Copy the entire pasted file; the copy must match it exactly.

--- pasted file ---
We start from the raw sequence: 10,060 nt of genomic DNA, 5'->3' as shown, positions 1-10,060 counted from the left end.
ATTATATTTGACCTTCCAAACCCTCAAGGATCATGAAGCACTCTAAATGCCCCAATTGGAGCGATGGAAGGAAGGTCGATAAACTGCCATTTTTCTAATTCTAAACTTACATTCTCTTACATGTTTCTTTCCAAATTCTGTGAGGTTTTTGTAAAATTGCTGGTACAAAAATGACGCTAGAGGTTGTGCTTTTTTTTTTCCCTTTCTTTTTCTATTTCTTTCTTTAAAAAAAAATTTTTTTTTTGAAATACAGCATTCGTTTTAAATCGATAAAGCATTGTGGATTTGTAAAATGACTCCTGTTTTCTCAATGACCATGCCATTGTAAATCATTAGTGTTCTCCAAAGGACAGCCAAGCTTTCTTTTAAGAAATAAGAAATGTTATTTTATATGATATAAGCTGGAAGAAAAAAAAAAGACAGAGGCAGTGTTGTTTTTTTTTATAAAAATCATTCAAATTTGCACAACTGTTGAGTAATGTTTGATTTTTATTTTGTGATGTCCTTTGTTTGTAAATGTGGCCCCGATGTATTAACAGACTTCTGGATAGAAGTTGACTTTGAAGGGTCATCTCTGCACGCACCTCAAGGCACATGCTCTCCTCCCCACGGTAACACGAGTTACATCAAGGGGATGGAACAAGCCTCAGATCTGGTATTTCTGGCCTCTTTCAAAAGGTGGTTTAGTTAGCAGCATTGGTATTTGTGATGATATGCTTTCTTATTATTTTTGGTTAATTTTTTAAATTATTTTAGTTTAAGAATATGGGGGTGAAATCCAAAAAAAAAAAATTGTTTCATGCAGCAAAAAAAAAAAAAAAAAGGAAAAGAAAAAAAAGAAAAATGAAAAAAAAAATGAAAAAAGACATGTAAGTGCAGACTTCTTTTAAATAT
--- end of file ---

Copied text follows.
We start from the raw sequence: 10,060 nt of genomic DNA, 5'->3' as shown, positions 1-10,060 counted from the left end.
ATTATATTTGACCTTCCAAACCCTCAAGGATCATGAAGCACTCTAAATGCCCCAATTGGAGCGATGGAAGGAAGGTCGATAAACTGCCATTTTTCTAATTCTAAACTTACATTCTCTTACATGTTTCTTTCCAAATTCTGTGAGGTTTTTGTAAAATTGCTGGTACAAAAATGACGCTAGAGGTTGTGCTTTTTTTTTTCCCTTTCTTTTTCTATTTCTTTCTTTAAAAAAAAATTTTTTTTTTGAAATACAGCATTCGTTTTAAATCGATAAAGCATTGTGGATTTGTAAAATGACTCCTGTTTTCTCAATGACCATGCCATTGTAAATCATTAGTGTTCTCCAAAGGACAGCCAAGCTTTCTTTTAAGAAATAAGAAATGTTATTTTATATGATATAAGCTGGAAGAAAAAAAAAAGACAGAGGCAGTGTTGTTTTTTTTTATAAAAATCATTCAAATTTGCACAACTGTTGAGTAATGTTTGATTTTTATTTTGTGATGTCCTTTGTTTGTAAATGTGGCCCCGATGTATTAACAGACTTCTGGATAGAAGTTGACTTTGAAGGGTCATCTCTGCACGCACCTCAAGGCACATGCTCTCCTCCCCACGGTAACACGAGTTACATCAAGGGGATGGAACAAGCCTCAGATCTGGTATTTCTGGCCTCTTTCAAAAGGTGGTTTAGTTAGCAGCATTGGTATTTGTGATGATATGCTTTCTTATTATTTTTGGTTAATTTTTTAAATTATTTTAGTTTAAGAATATGGGGGTGAAATCCAAAAAAAAAAAATTGTTTCATGCAGCAAAAAAAAAAAAAAAAAGGAAAAGAAAAAAAAGAAAAATGAAAAAAAAAATGAAAAAAGACATGTAAGTGCAGACTTCTTTTAAATAT